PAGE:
Each month my Patreon backers suggest words for me to use as the basis for designing a knitting stitch pattern; this month’s word is *Frost,* suggested by Nim. I encoded the letters as numerals in base 9, then laid them out on a grid to make a knitting stitch chart.

Much as I love complicated designs, it’s nice to have something a little shorter and therefore somewhat simpler for a change.

### Notes:

- This is a stitch pattern such as might be found in a stitch dictionary. It is not a pattern for a finished object. You will need to add selvedges or some other form of knitted stitches to either side.
- I noticed in swatching that this pattern works well with a horizontal offset for every other repeat, so I’ve included that. However, it also works to just repeat rows 1-16.
*Frost*is a multiple of 10 + 1 stitches, and either 16 or 32 rows.- Depending where you are in the stitch pattern, I recommend either ending with rows 1-2 or 17-18.
- I’ve made a stitch map for it.
- Designers, please feel free to use this stitch in your patterns. I’d like credit but won’t be offended if people don’t give it.
- If you like my posts like this, please consider supporting me on Patreon or donating with my Paypal tip jar in the sidebar. Thanks!

### Abbreviations:

- k: knit.
- k2tog: knit 2 stitches together as if they were 1. (Right-leaning decrease)
- p: purl.
- CDD: slip 2 together as if to knit together, knit the next stitch, then pass the slipped stitches over. (centered double decrease.)
- ssk: slip each of the next 2 stitches as if to knit, then knit them together through the back loop. (Left-leaning decrease)
- yo: yarn over.

Row 1 (RS): *p1, yo, k2, ssk, p1, k2tog, k2, yo ; work from *, p1.

Row 2 (WS): k1, *(p4, k1) x 2 ; work from *.

Row 3: *p1, k2, k2tog, yo, p1, yo, ssk, k2 ; work from *, p1.

Row 4: k1, *(p4, k1) x 2 ; work from *.

Row 5: *p1, k1, cdd, yo x 2, p1, yo x 2, cdd, k1 ; work from *, p1.

Row 6: k1, *p2, k1, p1, k2, p3, k1 ; work from *.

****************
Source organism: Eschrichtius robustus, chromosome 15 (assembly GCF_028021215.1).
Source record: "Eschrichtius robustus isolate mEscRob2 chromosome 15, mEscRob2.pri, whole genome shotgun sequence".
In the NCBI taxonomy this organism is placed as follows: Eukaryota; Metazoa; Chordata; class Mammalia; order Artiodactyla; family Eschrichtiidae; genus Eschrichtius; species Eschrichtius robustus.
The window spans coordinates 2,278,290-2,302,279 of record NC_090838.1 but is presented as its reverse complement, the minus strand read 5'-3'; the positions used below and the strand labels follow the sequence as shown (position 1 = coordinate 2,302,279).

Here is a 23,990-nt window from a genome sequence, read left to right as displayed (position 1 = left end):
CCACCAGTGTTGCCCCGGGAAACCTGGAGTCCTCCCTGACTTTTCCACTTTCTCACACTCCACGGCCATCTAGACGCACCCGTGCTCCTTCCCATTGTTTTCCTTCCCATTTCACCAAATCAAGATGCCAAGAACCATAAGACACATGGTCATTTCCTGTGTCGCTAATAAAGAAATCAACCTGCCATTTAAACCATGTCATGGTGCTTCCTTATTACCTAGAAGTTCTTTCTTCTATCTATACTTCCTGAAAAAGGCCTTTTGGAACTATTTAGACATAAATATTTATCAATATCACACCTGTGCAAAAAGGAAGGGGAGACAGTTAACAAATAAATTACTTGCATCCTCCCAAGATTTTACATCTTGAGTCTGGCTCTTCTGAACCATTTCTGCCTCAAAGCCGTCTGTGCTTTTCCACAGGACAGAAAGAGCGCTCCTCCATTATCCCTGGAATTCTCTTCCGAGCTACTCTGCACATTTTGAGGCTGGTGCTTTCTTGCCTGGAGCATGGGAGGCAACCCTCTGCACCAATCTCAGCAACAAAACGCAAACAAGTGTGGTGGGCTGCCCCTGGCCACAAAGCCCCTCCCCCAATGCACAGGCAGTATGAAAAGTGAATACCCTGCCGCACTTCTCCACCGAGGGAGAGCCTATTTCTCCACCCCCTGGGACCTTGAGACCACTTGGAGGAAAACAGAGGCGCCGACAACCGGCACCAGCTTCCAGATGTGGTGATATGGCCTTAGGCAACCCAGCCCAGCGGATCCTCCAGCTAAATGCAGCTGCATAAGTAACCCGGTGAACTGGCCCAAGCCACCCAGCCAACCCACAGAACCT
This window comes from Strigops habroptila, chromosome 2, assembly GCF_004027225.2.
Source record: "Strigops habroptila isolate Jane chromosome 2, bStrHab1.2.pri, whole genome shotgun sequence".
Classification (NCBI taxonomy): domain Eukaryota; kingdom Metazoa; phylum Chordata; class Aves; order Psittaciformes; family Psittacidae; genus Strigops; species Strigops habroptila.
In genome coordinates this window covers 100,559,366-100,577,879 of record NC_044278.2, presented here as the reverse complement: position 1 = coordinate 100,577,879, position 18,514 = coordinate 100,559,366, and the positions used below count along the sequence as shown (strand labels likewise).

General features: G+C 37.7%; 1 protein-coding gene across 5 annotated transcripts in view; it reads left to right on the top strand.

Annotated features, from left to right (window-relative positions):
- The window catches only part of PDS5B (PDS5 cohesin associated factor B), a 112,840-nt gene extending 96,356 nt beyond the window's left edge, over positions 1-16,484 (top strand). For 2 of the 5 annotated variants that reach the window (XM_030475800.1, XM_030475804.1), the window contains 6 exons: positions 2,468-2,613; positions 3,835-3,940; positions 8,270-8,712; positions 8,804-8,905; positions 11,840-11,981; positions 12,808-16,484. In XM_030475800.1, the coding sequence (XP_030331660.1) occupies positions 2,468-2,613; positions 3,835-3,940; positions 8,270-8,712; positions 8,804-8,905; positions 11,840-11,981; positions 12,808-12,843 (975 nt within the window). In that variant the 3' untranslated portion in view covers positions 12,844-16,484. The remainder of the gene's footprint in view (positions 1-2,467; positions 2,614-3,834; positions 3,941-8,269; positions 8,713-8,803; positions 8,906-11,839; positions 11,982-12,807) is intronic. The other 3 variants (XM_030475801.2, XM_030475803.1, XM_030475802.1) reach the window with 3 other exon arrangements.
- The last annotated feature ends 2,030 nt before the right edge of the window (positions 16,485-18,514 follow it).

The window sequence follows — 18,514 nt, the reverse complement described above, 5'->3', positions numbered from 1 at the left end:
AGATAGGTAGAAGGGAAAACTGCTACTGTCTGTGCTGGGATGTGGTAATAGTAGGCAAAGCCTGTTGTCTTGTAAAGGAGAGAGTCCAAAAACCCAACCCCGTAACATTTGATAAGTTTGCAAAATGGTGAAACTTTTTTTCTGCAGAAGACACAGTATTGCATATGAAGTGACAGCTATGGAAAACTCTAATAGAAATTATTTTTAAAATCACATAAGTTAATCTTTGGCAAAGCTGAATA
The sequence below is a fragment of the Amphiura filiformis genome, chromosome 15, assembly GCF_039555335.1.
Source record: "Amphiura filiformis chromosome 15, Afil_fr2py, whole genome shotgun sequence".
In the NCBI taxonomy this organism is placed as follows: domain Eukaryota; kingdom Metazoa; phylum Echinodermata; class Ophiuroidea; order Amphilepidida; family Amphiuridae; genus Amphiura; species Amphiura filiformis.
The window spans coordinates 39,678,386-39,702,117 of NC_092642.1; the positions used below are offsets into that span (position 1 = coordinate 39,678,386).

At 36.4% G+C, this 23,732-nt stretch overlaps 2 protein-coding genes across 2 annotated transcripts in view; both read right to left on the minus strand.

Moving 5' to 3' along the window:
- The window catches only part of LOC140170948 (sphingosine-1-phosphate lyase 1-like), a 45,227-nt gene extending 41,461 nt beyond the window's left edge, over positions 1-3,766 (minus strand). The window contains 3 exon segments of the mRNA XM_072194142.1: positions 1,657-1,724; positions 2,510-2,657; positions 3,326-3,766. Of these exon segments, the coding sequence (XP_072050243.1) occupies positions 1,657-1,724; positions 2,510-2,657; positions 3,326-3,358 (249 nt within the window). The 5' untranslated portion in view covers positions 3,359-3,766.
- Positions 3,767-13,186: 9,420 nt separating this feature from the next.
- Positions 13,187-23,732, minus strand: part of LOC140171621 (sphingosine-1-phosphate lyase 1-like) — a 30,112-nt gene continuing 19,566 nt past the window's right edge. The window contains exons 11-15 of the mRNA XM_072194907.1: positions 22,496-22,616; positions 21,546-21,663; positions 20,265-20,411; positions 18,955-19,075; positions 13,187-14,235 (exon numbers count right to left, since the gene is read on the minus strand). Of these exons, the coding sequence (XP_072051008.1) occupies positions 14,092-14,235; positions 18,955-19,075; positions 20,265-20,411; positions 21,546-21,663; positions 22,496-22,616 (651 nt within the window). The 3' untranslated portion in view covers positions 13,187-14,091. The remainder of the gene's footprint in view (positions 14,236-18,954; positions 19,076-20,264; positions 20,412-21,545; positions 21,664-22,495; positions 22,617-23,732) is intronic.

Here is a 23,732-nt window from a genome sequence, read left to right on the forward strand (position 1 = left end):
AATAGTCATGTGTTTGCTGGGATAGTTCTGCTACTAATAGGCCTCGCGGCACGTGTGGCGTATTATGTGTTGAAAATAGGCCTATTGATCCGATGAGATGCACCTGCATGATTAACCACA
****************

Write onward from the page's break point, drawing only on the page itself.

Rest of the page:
Row 7: *p1, k2tog, yo, k2, p1, k2, yo, ssk ; work from *, p1.

Row 8: k1, *(p4, k1) x 2 ; work from *.

Row 9: *(p1, k4) x 2 ; work from *, p1.

Row 10: k1, *(p4, k1) x 2 ; work from *.

Row 11: *(p1, yo, ssk, k2tog, yo) x 2 ; work from *, p1.

Row 12: k1, *(p4, k1) x 2 ; work from *.

Row 13: *p1, k1, yo, ssk, k1, p1, k1, k2tog, yo, k1 ; work from *, p1.

Row 14: k1, *(p4, k1) x 2 ; work from *.

Row 15: *p1, yo, ssk x 2, yo, p1, yo, k2tog x 2, yo ; work from *, p1.

Row 16: k1, *(p4, k1) x 2 ; work from *.

Row 17: *p1, k2tog, k2, yo, p1, yo, k2, ssk ; work from *, p1.

Row 18: k1, *(p4, k1) x 2 ; work from *.

Row 19: *p1, yo, ssk, k2, p1, k2, k2tog, yo ; work from *, p1.

Row 20: k1, *(p4, k1) x 2 ; work from *.

Row 21: *p1, yo x 2, cdd, k1, p1, k1, cdd, yo x 2 ; work from *, p1.

Row 22: k1, *k1, p3, k1, p2, k1, p1, k1 ; work from *.

Row 23: *p1, k2, yo, ssk, p1, k2tog, yo, k2 ; work from *, p1.

Row 24: k1, *(p4, k1) x 2 ; work from *.

Row 25: *(p1, k4) x 2 ; work from *, p1.

Row 26: k1, *(p4, k1) x 2 ; work from *.

Row 27: *(p1, yo, ssk, k2tog, yo) x 2 ; work from *, p1.

Row 28: k1, *(p4, k1) x 2 ; work from *.

Row 29: *p1, k1, k2tog, yo, k1, p1, k1, yo, ssk, k1 ; work from *, p1.

Row 30: k1, *(p4, k1) x 2 ; work from *.

Row 31: *p1, yo, k2tog x 2, yo, p1, yo, ssk x 2, yo ; work from *, p1.

Row 32: k1, *(p4, k1) x 2 ; work from *.

I’m going to start adding a general explanation of the encoding for each word I use as the basis for a design.

Here’s how to read the numbers of the encoding.

This reads from bottom to top, right to left – like knitting stitches. The black squares are kind of like stitch markers; the numbers show the count for each digit of the code.

Frost (in base 9) is 06 20 16 21 22. I plotted those numbers on charts in several ways, and picked this one as a starting point.

Since the first digit is zero, I counted zero stitches and placed a black square in the first row, then I counted 6 (moving from the first row to the second), and placed another square after the sixth. Two stitches next, followed by another zero, so there’s two black squares in a row. One stitch, square, six stitches, square, and so on.The black squares are replaced by yarnovers in the final chart.

Then I mirrored the chart horizontally, noticed that there’d be four yarnovers in a row, and decided not to do that this time. So I placed a vertical column of purl stitches to act as a border in between each mirrored repeat.

jennabee25Quite lovely! I may have to give it a shot, thought lace knitting sometimes intimidates me, but I think I could do this.

Naomi ParkhurstThank you! Let me know if you do – I’d love to see pictures!

MegI’m about to try your frost but would like to know what you knitted the swatch in and needles used.

Thanks

Naomi ParkhurstI don’t have the ball band, I’m afraid – I use odds and ends for my swatches. I do know that it’s a light fingering weight, alpaca/silk, and I used size 5 needles. I tend to be a tight knitter.

Sorry not to be more informative. I’m glad you like it!

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